Carolyn Bryant Donham, the White woman whose accusation led to the 1955 lynching of Black teen Emmett Till in Mississippi – and whose role in the brutal death was reconsidered by a grand jury as recently as last year – has died in Louisiana, the Calcasieu Parish coroner’s office confirmed to CNN.
In August 1955, 14-year-old Emmett was beaten and shot to death after he allegedly whistled at Bryant – now Donham – in Money.
Later, her husband, Roy Bryant, and J.W. Milam, took Emmett from his bed and ordered him into the back of a pickup truck and beat him before shooting him in the head and tossing his body into the Tallahatchie River. They were both acquitted of murder by an all-White jury following a trial in which Carolyn Bryant testified that Emmett grabbed and verbally threatened her.
Milam, who died in 1980, and Bryant, who died in 1994, admitted to the killing in a 1956 interview with Look magazine.
In 2007, a Mississippi grand jury declined to indict Donham on any charges.
Donham testified in 1955 that Emmett grabbed her hand and waist and propositioned her, saying he had been with “White women before.” But years later, when professor Timothy Tyson raised that trial testimony in a 2008 interview with Donham, he claimed she told him, “That part’s not true.”
Thank you for these wise words. After a certain age, life takes on a slightly different color. The future is more limited, the past heavier. Certain joys in life decrease, and if they are not replaced by others, this leads to a feeling of sadness. At least it has in my case.
One of the truly consequential people in my life will depart the living earth today or perhaps tomorrow or maybe even the next day. But there is no reason to expect it will be longer than that.
Blair Fairchild Fox, son of Jill and Joe Fox, brother of Logan, Jeff (himself too deceased) and Michael Fox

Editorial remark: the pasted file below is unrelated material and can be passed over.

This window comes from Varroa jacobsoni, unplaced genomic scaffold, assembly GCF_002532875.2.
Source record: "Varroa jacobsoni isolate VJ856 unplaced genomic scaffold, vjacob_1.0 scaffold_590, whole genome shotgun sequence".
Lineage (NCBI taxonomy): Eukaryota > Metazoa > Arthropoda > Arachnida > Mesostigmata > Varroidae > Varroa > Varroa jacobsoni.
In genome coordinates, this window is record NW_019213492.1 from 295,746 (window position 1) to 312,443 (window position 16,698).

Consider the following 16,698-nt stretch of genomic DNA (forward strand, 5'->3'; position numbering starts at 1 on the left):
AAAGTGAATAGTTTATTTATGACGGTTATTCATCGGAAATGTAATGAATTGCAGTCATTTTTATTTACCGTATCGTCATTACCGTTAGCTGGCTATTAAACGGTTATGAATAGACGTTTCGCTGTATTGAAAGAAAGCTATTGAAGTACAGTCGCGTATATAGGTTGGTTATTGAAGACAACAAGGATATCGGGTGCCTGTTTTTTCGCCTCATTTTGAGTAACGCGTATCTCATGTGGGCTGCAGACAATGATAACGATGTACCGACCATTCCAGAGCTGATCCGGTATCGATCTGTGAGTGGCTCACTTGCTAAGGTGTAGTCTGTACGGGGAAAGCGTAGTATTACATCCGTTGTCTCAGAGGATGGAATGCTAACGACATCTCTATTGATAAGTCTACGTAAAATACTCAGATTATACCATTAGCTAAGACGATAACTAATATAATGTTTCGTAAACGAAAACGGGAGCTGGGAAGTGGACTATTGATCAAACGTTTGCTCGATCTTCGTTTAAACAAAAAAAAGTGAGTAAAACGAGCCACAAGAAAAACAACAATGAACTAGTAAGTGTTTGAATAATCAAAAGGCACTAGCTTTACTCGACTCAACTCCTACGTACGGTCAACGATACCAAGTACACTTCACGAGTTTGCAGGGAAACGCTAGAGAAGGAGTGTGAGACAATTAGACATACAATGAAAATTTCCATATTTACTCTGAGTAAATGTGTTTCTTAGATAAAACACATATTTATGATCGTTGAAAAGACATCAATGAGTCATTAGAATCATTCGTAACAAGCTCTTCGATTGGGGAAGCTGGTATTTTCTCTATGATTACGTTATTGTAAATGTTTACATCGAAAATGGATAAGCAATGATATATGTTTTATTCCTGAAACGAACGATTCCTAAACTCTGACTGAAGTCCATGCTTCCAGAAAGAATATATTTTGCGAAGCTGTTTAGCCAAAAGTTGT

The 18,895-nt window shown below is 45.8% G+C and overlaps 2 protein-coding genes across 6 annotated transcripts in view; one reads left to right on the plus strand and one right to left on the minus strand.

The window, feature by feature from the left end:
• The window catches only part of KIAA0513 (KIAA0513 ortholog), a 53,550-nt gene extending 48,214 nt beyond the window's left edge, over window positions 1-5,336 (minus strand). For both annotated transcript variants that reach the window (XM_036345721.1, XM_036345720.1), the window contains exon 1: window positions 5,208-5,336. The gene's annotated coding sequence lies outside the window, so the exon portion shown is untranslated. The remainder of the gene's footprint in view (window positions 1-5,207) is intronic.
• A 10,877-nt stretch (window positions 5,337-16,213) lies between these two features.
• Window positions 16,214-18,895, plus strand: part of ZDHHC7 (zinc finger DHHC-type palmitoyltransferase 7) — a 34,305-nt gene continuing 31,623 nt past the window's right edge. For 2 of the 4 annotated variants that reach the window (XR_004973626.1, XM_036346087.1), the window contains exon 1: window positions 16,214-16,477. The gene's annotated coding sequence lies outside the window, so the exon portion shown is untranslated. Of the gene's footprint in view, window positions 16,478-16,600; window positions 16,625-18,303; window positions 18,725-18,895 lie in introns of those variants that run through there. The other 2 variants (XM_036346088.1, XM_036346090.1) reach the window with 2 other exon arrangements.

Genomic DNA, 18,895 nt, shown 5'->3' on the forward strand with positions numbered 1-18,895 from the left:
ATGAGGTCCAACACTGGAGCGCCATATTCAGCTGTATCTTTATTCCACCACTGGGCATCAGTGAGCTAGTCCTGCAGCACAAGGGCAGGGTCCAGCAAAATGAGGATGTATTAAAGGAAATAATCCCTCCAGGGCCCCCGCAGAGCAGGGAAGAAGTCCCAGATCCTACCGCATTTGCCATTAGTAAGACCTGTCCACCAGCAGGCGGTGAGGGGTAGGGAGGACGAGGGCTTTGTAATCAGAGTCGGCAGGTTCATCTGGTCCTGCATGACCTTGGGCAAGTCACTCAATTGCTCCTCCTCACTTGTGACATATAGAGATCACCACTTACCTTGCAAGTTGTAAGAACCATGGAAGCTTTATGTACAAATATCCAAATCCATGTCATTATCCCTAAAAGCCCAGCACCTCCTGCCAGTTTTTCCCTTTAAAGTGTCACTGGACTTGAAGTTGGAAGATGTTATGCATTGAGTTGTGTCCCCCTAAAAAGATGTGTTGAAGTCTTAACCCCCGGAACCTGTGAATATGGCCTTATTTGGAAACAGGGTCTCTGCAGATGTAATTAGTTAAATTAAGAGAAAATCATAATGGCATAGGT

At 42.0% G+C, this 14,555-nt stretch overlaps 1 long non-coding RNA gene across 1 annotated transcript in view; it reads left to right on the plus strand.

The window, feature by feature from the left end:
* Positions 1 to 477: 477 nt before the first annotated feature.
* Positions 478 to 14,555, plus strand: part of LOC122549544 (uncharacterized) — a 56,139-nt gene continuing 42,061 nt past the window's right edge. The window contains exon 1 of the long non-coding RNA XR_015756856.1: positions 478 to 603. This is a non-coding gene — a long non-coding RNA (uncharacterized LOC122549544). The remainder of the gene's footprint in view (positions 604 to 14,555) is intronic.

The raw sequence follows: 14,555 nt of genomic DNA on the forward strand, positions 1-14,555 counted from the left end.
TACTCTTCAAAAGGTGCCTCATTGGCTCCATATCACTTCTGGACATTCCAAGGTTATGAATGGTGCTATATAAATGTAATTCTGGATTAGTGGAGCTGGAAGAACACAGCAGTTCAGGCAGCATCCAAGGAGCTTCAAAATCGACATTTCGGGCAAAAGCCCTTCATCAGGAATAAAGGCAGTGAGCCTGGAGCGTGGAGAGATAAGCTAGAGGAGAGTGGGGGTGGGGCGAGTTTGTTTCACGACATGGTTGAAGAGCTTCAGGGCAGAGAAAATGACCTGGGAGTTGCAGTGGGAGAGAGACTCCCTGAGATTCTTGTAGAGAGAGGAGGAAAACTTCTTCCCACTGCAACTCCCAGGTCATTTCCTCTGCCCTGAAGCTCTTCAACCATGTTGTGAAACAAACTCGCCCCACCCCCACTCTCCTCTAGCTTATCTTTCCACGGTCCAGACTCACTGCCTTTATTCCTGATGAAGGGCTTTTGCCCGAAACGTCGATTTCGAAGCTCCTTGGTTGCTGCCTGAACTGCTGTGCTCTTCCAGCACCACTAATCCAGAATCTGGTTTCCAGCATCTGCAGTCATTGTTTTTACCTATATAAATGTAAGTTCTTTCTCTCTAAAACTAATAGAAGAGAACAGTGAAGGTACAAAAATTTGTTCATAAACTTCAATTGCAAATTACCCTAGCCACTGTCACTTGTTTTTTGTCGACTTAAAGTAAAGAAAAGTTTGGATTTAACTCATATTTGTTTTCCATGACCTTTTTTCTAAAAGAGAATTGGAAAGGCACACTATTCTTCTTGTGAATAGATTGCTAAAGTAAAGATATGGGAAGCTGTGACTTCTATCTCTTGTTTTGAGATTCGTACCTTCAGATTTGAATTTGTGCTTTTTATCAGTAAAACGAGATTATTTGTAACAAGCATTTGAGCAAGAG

Child of Guard Hill Road, Bedford NY, he grew up in a house down the hill from his grandmother's larger Georgian mansion. He came into his teenage years in the early 1970s.
Speaking of his teenage years, he lived in a tenement on the Upper West Side of Manhattan with a buddy when he was probably 16. Those were different times.
He joined the Navy, was sent to Australia, broke his neck in an auto accident while on base and was confined to a wheelchair for the rest of his life. The year was 1976. He was 18.
Our lives intersected many times over the decades to follow.
I remember visiting him with my dad and Jill at the VA hospital in Roxbury, Mass. when he returned stateside shortly thereafter.
He lived for a while in an apartment building on West End Avenue that also housed folk singer Judy Collins.
He spent much time in Vermont, and lived for many years on Benvenue Avenue in Berkeley, California. I had many a good glass of wine over there in the late 1980s.
He then moved himself to Austin, Texas. It was warmer in Texas. Too cold in the Bay Area, that chilly kind of cold that gets into your bones.
Blair's body has finally given out on him. He dodged many a bullet over the years. By some measures, he lived decades longer than anyone predicted he might, but none of us lives forever and Blair did not find a way to be exempted from that rule.
You won't find much about him on paper. He wasn't that kind of person. But for anyone lucky enough to interact with him, he was nothing short of amazing. An amazing life lived by an amazing human being.
This past weekend, I walked boots-deep into a streamlet in central Massachusetts and poured out some Prosecco and scattered some sheep poop. It was the only way I could think to honor the man. Sheep poop is a wonderful fertilizer. Ashes to ashes kind of thing. Then yesterday, I asked a guitarist to play the Grateful Dead song Ripple to remember him by. The final line of the song is thus
If I knew the way, I would take you home.